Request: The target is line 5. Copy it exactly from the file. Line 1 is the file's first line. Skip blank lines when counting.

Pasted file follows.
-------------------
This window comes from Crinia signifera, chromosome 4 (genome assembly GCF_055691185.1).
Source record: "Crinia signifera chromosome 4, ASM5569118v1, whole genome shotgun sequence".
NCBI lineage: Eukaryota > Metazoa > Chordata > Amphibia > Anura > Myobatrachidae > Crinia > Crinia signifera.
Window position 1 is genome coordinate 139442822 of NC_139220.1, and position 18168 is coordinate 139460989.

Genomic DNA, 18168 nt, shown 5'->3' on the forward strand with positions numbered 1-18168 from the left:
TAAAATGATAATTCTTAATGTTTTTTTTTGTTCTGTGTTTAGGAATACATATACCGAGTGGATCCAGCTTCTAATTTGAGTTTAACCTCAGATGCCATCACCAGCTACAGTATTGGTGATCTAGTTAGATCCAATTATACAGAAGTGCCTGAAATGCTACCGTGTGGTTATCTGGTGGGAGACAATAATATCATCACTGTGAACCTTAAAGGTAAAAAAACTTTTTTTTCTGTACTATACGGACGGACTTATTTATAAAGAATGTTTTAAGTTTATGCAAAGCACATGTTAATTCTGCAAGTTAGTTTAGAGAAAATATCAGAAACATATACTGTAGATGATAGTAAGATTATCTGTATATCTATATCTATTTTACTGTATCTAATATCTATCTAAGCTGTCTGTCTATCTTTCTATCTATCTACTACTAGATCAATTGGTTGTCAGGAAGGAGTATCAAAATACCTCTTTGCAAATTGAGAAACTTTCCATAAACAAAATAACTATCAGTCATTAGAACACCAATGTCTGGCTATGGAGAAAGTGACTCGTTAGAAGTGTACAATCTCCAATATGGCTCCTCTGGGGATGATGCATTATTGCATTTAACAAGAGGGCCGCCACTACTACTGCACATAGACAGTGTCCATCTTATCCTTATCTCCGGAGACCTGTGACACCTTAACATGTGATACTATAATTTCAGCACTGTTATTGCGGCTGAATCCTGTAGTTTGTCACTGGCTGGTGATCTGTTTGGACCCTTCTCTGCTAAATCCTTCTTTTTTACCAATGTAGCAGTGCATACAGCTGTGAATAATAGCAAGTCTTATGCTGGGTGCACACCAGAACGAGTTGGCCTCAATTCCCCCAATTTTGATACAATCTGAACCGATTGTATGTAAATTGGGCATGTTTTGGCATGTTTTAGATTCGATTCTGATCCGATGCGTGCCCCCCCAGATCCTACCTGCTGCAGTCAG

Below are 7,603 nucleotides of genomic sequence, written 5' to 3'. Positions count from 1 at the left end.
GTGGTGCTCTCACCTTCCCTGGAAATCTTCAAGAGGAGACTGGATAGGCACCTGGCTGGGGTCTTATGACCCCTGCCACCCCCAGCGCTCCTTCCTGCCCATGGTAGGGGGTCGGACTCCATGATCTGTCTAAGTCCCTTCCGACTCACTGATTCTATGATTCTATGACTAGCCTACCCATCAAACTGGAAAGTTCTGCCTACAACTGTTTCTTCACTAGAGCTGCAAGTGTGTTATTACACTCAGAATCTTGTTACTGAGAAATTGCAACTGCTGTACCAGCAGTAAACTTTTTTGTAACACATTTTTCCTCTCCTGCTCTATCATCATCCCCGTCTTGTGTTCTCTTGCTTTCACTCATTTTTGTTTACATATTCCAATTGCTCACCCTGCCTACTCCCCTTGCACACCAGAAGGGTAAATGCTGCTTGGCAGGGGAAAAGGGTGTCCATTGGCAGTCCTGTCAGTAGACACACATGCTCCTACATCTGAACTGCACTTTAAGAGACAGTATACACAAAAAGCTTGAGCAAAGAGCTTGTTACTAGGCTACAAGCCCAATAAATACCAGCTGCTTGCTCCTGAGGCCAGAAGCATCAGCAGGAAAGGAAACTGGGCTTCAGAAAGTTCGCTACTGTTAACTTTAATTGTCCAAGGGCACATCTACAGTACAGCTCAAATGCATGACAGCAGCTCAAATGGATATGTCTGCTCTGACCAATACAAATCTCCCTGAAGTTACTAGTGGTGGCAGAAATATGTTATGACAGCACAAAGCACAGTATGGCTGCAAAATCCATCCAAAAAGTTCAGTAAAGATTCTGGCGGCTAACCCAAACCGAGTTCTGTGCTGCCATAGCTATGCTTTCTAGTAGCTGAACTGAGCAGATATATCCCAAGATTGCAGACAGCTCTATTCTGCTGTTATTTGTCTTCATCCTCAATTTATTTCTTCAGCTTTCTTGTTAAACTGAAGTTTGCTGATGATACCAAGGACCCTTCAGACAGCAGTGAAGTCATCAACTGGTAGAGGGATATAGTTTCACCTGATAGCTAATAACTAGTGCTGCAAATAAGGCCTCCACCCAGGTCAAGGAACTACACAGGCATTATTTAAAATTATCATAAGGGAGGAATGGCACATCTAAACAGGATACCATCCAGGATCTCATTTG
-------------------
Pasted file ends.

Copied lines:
Genomic DNA, 18168 nt, shown 5'->3' on the forward strand with positions numbered 1-18168 from the left: